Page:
SCARS|RSN™ Psychology of Scams: Scam Victim Surrender
There Comes A Point In The Scam When the Victim Just Surrenders And Sends The Money
“when someone is told a lie they desperately want to believe, they’re going to believe it”
It’s About Emotion, Not Logic
Think about the first time you fell in love or a time when someone cut you off on the freeway and you were seething for hours. Were you thinking clearly? Probably not. You let your emotions rule!
cease resistance to an enemy or opponent and submit to their authority.
capitulate, give in, give (oneself) up, yield, concede, submit, climb down, give way, defer, acquiesce, back down, cave in, relent, succumb, quit, crumble
Those who believe they’d never fall for a scam don’t realize it’s not about how smart you are; it’s about how well you control your emotions.
Fraud victims are people with emotional needs, just like the rest of us. But they can’t separate out those needs when they make emotion-based decisions. That’s what makes them vulnerable.
As any professional telemarketer can tell you: the first objective to get the victim “under the ether.”
Ether is that fuzzy state when your emotions are stirred up and you’re so agitated that you won’t know which way is up and which is down. But it is not anger, it is any strong emotion – greed, love, despair, or maybe desire. Once the scammer has gotten the victim into this condition, it doesn’t matter how smart or dumb they are, then scammer rules. Ether (emotion) trumps intelligence every time.
Scammers find victims based upon their emotional need. Elderly widowers are typically in need of love, communications, and understanding. So romance scammers target these victims.
Teenage girls are driven by their need to be accepted, understood, and lust
Men are frequently driven by their need to save someone – a damsel in distress.
Then the drilling down needs to occur to find the right emotional buttons or pain points that will get the Victim to Surrender to the Scammer’s Will.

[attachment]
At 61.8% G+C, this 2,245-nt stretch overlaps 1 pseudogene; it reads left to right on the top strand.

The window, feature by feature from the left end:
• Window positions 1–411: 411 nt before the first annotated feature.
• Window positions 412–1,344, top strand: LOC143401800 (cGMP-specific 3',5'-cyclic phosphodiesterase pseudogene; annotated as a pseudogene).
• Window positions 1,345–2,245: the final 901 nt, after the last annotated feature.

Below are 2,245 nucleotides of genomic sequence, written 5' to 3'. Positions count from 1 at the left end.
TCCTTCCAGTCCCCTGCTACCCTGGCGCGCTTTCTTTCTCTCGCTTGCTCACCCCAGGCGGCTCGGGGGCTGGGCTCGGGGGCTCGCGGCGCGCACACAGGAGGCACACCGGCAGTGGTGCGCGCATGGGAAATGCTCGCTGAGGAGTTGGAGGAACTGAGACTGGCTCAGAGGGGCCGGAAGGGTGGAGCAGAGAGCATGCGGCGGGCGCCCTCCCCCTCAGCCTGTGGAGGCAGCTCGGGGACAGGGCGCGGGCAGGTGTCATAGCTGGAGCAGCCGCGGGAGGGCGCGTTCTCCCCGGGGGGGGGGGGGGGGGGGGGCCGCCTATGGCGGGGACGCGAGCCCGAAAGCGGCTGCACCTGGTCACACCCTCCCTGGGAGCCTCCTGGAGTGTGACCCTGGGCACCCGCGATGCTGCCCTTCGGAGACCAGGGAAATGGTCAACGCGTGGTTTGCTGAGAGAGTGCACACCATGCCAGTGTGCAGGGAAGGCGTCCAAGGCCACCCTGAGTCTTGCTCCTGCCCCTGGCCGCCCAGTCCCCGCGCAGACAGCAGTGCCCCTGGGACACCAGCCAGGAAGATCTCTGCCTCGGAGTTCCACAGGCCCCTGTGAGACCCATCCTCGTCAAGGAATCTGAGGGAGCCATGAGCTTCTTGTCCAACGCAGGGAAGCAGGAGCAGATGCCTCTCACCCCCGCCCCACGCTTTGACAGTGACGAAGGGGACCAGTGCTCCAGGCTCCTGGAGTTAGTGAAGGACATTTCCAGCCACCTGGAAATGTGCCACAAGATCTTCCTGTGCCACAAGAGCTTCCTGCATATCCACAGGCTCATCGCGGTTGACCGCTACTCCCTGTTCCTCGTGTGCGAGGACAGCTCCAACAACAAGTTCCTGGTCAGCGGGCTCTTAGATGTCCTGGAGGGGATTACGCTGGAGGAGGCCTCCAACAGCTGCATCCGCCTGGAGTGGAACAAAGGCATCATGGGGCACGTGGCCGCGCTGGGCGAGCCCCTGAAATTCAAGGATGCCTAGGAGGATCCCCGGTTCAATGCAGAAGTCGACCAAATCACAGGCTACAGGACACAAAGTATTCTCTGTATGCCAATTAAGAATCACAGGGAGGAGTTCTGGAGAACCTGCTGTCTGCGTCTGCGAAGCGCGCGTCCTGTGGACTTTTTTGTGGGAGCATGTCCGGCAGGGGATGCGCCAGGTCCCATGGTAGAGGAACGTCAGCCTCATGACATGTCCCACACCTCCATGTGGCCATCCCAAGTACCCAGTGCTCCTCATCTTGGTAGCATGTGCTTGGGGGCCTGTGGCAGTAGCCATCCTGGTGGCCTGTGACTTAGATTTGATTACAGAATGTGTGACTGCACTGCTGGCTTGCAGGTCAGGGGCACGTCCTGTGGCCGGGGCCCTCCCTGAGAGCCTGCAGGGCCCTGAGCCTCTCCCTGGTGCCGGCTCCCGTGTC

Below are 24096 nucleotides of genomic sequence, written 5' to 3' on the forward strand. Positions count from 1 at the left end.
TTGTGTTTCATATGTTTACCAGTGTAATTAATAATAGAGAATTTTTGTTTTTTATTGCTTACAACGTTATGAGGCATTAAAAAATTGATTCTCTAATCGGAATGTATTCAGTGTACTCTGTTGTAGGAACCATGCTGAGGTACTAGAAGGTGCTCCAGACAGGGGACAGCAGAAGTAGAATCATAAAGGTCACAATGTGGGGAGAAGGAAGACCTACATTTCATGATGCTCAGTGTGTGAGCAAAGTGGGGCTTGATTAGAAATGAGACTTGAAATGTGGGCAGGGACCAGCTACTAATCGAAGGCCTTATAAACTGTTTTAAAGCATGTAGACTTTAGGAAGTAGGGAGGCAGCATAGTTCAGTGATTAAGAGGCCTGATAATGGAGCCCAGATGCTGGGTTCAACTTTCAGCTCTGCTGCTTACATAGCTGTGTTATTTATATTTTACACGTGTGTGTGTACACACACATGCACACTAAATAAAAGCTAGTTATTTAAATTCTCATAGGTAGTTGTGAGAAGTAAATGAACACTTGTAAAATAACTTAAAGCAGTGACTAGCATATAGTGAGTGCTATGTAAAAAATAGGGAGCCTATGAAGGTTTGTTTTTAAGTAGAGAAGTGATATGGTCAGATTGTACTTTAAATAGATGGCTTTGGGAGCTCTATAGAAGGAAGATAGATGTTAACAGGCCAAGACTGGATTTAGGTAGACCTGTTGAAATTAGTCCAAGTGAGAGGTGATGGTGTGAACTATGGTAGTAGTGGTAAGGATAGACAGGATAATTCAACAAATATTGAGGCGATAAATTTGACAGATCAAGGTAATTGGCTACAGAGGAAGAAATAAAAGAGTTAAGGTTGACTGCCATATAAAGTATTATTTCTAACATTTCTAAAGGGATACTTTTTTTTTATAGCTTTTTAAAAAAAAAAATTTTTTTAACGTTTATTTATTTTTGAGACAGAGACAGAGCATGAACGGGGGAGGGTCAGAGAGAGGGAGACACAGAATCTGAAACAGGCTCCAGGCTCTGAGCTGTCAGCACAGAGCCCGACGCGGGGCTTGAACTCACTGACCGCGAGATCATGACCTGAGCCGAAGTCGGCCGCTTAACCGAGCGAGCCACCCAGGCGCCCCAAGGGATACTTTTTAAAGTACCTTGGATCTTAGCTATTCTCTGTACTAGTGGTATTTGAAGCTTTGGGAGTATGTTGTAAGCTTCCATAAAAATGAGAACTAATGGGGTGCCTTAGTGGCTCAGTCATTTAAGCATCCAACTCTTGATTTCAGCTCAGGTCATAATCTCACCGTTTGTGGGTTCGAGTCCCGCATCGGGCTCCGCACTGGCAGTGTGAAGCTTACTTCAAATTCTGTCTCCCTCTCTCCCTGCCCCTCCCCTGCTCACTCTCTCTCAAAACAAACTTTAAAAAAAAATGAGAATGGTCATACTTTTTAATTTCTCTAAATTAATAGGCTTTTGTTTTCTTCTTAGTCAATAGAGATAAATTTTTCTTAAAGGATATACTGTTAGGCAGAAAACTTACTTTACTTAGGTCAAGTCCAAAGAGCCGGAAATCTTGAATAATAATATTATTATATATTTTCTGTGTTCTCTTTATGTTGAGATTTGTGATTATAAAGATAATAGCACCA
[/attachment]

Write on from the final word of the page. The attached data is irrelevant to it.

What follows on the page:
They start with pronouncements and a continuous stream of banter, but all the while they are interrogating the victim by asking personal questions. Once they have enough knowledge of the victim – and this process can happen fast, then they will throttle up the pressure by focusing on that need. “I love you and I want to come to visit you but I do not have the money” Or “I have an emergency,” etc.
Now the person isn’t thinking about whether it is a scam but instead, “Here’s a fix for my problems.” – I will send him/her money! I have money and all will be well.
The “crush,” or the “kill” — that’s what telemarketers and scammers call closing the deal — is emotionally driven. It’s not logic. If you apply logic, the answer is always “No, I am not going to send you my hard-earned money. I don’t even know who you are.” If victims had applied logic to scams, they would have walked away every time.
The Surrender Is Also The Victim’s Proof That They Trust The Scammer
Scammers are also expert in manipulating a victim through the trust stages in the false relationship. They deliberately create moments of doubt to test the victim. There will be a series of small tests leading to larger and larger ones, eventually leading to sending the first small amount, and then each one is larger and larger.
These moments of surrender are when the victim abandons distrust.